I think if it's buffered, it really shouldn't affect anything - it's something I've thought about doing meself.

Cheers,
Scott
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sneakthief



Joined: Jul 24, 2006
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PostPosted: Thu Oct 12, 2006 3:15 pm    Post subject: SN-Voice Samples Reply with quote  Mark this post and the followings unread

OK you sample-freaks, here you go!

1. http://sneak-thief.com/modular/sn-pwmdisco.mp3
PWM + LFO - Can you believe it? I haven't even calibrated the 1v/oct yet and it tracks pretty good. The higher octaves need a bit of tweaking though.

2. http://sneak-thief.com/modular/sn-noise.mp3
Digital Noise - the one and only! Think Yars Revenge, baby.

3. http://sneak-thief.com/modular/sn-creepy-oscillations.mp3
LFO Modulated Pulse, AC de-coupled - the lfo is normalized to the FM-exponential input jack. It gives nice alternating octaves here, among other fm-goodness.

4. http://sneak-thief.com/modular/sn-spacely-sprockets.mp3
Triangle Output - just messing around with the lfo+FM for some weird FM-ish timbres. The evil distortion monster bit me in the ass when I recorded this 'cuz I wasn't paying attention to my levels Sad

5. http://sneak-thief.com/modular/sn-spunk.mp3
PWM controlled by Envelope - some weird spacefunk.


(Sorry I used my crappy laptop line-in to record this - and I added a touch of 'verb+delay just for your listening pleasure)

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sneakthief



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PostPosted: Thu Oct 12, 2006 3:15 pm    Post subject: Reply with quote  Mark this post and the followings unread

btw, the 556 mixer isn't ready yet - samples for that are forthcoming. actually, i'm just gonna call it a "555" from now on. it sounds better. i don't care that it isn't Confused Cool
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Last edited by sneakthief on Thu Oct 12, 2006 5:16 pm; edited 1 time in total
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questionable



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PostPosted: Thu Oct 12, 2006 5:00 pm    Post subject: Reply with quote  Mark this post and the followings unread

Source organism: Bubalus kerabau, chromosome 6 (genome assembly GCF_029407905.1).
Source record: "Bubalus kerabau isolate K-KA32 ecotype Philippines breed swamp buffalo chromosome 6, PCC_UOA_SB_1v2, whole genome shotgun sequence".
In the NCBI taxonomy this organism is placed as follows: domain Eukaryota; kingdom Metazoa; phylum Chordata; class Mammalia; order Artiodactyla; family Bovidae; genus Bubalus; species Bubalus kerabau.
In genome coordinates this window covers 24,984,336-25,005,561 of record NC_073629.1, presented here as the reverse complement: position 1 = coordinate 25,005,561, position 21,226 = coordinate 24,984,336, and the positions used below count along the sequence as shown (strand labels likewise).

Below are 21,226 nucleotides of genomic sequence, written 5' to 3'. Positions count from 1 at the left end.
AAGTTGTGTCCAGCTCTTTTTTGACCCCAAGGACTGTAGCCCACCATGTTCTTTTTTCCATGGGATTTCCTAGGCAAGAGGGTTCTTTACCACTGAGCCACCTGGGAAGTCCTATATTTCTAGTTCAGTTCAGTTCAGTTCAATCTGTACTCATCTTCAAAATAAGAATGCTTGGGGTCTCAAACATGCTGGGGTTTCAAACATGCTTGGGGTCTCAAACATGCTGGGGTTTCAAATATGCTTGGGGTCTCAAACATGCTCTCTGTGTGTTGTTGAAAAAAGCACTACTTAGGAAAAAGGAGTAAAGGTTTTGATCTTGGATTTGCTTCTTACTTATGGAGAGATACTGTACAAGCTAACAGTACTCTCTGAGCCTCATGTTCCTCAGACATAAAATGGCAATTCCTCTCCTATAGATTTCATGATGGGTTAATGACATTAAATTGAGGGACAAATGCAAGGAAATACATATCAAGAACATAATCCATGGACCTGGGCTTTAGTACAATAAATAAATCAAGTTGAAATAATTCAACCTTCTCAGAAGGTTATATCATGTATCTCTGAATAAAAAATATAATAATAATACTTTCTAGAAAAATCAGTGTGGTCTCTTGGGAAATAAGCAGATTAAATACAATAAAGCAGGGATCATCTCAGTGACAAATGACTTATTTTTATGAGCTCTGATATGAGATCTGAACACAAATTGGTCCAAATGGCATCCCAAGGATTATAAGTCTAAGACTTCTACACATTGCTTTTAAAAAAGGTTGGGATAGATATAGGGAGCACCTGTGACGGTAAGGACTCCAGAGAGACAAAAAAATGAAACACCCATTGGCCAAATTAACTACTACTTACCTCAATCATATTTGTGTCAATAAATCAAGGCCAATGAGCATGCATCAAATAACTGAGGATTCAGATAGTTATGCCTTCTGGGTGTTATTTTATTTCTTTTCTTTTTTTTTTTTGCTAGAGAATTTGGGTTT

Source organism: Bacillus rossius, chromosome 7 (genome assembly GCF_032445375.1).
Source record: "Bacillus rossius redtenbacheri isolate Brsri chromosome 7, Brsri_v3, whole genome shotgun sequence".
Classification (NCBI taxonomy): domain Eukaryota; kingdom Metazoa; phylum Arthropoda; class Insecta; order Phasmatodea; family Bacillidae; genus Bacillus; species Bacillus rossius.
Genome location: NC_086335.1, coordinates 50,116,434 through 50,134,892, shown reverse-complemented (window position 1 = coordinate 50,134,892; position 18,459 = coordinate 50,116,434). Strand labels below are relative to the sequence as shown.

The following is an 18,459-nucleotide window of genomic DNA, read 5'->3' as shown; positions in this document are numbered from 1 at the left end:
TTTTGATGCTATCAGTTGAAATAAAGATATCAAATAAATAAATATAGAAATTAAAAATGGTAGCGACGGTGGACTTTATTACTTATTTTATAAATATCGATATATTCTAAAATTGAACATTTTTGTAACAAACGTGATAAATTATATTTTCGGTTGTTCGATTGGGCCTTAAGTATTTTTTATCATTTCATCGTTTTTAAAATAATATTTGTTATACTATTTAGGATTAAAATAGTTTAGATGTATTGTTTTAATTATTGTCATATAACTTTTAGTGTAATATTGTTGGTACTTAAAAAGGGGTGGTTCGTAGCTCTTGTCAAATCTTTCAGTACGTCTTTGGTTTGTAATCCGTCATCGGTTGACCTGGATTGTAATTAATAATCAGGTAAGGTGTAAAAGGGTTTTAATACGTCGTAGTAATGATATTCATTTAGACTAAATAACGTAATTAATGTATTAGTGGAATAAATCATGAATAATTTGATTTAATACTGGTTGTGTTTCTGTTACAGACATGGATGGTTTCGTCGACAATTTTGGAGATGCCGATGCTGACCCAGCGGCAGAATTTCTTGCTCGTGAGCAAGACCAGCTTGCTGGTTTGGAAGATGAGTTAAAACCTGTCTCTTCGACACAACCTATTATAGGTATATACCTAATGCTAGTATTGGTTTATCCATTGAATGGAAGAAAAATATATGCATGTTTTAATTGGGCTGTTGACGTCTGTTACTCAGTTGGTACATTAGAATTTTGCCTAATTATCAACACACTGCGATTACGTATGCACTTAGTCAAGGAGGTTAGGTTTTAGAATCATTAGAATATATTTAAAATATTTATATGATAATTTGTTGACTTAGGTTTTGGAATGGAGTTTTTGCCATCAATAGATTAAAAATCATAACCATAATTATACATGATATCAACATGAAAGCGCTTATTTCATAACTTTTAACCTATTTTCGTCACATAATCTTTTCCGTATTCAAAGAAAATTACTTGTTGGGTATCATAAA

thanks for the sounds, sneak. good variety of sounds from that little project. adding it to my to-do list right now. Smile
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State Machine
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PostPosted: Thu Oct 12, 2006 7:14 pm    Post subject: Reply with quote  Mark this post and the followings unread

Quote:
Bill, before you run off and layout a PCB, you may be interested in the following: I was chatting to Tim aka Servo at Magic Smoke: he designed a PCB and was testing it last I heard from him. I may be able to twist his rubber arm and see if he'll share it.


Sure, that would save time! I will purchase a PCB or two from him if he is willing. Let me know, or, should I contact him myself and say "Sneakthief" sent me? Very Happy

Thanks for the cool sounds BTW !!!!
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sneakthief



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PostPosted: Fri Oct 13, 2006 12:21 am    Post subject: Reply with quote  Mark this post and the followings unread

State Machine wrote:
should I contact him myself and say "Sneakthief" sent me? Very Happy

Thanks for the cool sounds BTW !!!!


No prob - after posting all those pics, I think I might be lynched if I didn't Twisted Evil

I have no idea if he's going to make pcb's - I e-mailed Tim and am awaiting his response. At the very least I think I can twist his arm for a layout.

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questionable



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PostPosted: Fri Oct 13, 2006 1:13 pm    Post subject: Reply with quote  Mark this post and the followings unread

If Tim is reading this, I'd be interested in a PCB as well if he goes that direction.